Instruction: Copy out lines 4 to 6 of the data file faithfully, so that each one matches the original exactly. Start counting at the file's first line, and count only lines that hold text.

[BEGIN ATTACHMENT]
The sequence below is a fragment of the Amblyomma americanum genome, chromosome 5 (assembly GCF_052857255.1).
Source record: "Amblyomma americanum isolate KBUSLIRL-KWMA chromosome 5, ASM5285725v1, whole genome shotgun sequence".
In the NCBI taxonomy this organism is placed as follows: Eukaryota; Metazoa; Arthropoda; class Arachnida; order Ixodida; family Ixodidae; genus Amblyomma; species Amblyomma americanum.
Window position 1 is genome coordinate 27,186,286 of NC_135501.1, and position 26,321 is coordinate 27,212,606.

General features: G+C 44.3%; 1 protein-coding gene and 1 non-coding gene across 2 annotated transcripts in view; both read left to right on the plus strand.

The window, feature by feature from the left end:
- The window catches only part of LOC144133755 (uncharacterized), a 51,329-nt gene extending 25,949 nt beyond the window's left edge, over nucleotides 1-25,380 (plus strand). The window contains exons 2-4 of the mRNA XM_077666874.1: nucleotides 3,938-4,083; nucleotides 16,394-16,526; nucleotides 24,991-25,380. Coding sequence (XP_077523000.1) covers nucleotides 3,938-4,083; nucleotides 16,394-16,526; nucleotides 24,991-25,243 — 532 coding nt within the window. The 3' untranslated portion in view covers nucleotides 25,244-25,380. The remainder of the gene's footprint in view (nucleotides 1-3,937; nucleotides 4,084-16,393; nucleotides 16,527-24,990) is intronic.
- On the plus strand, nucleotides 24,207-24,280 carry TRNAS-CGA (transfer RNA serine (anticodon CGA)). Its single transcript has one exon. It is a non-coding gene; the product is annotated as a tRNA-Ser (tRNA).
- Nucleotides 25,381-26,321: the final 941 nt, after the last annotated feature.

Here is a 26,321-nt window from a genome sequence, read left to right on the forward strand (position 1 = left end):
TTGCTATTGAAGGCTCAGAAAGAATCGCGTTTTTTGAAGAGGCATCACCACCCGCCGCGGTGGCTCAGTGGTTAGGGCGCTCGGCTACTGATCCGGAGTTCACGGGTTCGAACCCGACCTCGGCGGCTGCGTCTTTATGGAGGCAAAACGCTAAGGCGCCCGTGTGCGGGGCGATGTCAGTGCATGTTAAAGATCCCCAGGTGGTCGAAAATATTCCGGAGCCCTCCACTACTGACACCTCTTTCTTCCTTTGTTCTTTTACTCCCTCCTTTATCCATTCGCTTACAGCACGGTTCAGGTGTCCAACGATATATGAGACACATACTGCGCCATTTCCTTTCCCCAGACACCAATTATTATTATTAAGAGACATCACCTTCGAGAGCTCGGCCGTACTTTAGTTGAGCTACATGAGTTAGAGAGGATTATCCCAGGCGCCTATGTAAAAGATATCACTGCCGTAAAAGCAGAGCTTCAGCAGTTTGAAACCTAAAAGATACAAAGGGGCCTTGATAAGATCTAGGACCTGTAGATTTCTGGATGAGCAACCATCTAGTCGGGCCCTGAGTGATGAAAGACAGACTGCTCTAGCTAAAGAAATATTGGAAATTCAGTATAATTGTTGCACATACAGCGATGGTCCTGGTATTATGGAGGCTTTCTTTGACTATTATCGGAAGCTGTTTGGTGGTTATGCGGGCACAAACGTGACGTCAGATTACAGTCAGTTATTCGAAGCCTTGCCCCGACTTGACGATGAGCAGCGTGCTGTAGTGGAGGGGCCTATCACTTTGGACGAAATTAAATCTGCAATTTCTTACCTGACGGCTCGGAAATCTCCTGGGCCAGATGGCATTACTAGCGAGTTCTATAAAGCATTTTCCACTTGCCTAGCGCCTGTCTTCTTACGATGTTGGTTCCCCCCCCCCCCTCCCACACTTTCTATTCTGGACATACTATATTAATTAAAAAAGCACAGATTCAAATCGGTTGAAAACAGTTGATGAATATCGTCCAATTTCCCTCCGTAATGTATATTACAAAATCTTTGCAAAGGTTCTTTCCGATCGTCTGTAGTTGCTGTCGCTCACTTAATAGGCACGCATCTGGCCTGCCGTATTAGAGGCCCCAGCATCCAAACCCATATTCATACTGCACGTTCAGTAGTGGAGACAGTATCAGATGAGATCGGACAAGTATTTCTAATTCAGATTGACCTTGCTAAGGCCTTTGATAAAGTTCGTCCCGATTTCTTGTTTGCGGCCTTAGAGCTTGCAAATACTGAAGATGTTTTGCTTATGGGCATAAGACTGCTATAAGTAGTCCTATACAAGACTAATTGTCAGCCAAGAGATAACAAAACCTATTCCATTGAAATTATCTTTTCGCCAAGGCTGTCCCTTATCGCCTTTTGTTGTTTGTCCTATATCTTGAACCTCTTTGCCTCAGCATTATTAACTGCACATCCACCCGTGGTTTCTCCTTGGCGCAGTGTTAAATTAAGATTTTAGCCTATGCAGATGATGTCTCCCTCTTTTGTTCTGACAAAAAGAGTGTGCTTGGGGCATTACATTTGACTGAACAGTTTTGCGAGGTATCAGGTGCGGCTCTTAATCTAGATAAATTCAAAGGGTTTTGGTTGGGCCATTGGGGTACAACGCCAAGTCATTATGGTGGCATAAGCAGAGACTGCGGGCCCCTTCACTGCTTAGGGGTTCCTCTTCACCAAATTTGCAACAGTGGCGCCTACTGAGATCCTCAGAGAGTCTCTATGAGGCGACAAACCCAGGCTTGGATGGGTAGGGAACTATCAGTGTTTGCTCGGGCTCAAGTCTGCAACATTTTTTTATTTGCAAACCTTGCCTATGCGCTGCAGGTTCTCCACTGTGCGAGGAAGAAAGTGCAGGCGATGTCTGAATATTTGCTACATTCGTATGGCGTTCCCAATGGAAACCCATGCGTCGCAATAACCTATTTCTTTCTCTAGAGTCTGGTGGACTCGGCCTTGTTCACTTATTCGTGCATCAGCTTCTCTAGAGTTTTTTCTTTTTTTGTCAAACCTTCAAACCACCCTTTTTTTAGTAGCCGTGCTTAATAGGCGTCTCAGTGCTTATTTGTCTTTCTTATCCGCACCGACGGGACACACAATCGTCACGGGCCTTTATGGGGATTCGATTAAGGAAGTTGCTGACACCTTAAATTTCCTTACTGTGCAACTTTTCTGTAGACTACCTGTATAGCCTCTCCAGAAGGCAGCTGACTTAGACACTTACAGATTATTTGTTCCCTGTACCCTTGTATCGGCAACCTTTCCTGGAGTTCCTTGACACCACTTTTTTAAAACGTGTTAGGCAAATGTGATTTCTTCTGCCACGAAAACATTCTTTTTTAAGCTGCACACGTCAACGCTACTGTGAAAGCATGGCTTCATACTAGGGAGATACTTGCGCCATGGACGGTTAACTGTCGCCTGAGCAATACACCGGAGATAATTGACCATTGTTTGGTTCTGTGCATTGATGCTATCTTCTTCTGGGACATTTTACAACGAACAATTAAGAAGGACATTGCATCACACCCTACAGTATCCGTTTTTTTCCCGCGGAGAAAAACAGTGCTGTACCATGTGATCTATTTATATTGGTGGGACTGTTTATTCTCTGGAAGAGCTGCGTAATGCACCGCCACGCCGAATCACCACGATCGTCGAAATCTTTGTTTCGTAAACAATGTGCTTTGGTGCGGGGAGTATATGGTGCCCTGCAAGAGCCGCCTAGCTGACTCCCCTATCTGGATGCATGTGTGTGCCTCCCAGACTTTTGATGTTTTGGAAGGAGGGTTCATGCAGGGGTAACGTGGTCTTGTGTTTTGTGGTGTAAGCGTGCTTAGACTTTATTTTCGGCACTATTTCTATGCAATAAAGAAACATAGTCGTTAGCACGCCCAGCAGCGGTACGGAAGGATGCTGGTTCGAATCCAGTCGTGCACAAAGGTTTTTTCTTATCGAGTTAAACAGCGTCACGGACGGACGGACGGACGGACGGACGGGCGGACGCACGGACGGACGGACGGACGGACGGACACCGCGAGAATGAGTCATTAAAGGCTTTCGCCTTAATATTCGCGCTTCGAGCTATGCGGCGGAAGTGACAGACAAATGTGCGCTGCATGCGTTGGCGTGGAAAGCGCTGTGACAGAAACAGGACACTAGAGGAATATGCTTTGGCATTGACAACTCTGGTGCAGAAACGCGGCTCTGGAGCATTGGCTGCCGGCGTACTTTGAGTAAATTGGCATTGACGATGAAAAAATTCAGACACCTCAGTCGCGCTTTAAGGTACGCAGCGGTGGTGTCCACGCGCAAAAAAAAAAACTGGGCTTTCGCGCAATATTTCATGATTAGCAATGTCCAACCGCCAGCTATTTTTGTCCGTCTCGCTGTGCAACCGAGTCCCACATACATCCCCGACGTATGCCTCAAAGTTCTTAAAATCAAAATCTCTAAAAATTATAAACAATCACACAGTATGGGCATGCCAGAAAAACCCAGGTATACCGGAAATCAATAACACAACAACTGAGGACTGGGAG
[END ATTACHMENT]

Window position 1 is genome coordinate 27,186,286 of NC_135501.1, and position 26,321 is coordinate 27,212,606.

General features: G+C 44.3%; 1 protein-coding gene and 1 non-coding gene across 2 annotated transcripts in view; both read left to right on the plus strand.

The window, feature by feature from the left end: